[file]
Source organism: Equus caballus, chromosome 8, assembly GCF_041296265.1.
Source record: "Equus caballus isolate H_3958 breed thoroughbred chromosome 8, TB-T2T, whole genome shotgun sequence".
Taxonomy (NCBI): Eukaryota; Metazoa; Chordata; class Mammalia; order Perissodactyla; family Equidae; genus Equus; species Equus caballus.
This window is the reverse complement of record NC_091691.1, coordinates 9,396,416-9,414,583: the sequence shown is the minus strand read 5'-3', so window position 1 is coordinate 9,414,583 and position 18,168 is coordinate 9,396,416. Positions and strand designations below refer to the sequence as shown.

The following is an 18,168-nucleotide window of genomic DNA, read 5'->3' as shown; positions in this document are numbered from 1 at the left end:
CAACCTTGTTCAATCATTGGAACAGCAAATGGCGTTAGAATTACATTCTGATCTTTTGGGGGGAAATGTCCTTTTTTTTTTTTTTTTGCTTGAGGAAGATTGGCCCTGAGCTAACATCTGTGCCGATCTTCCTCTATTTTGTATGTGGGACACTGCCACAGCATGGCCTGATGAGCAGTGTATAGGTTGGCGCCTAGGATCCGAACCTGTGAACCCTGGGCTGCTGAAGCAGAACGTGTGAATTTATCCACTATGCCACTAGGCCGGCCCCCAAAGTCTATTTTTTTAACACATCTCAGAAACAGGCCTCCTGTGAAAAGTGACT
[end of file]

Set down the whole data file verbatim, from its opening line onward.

Source organism: Equus caballus, chromosome 8, assembly GCF_041296265.1.
Source record: "Equus caballus isolate H_3958 breed thoroughbred chromosome 8, TB-T2T, whole genome shotgun sequence".
Taxonomy (NCBI): Eukaryota; Metazoa; Chordata; class Mammalia; order Perissodactyla; family Equidae; genus Equus; species Equus caballus.
This window is the reverse complement of record NC_091691.1, coordinates 9,396,416-9,414,583: the sequence shown is the minus strand read 5'-3', so window position 1 is coordinate 9,414,583 and position 18,168 is coordinate 9,396,416. Positions and strand designations below refer to the sequence as shown.

The following is an 18,168-nucleotide window of genomic DNA, read 5'->3' as shown; positions in this document are numbered from 1 at the left end:
CAACCTTGTTCAATCATTGGAACAGCAAATGGCGTTAGAATTACATTCTGATCTTTTGGGGGGAAATGTCCTTTTTTTTTTTTTTTTGCTTGAGGAAGATTGGCCCTGAGCTAACATCTGTGCCGATCTTCCTCTATTTTGTATGTGGGACACTGCCACAGCATGGCCTGATGAGCAGTGTATAGGTTGGCGCCTAGGATCCGAACCTGTGAACCCTGGGCTGCTGAAGCAGAACGTGTGAATTTATCCACTATGCCACTAGGCCGGCCCCCAAAGTCTATTTTTTTAACACATCTCAGAAACAGGCCTCCTGTGAAAAGTGACT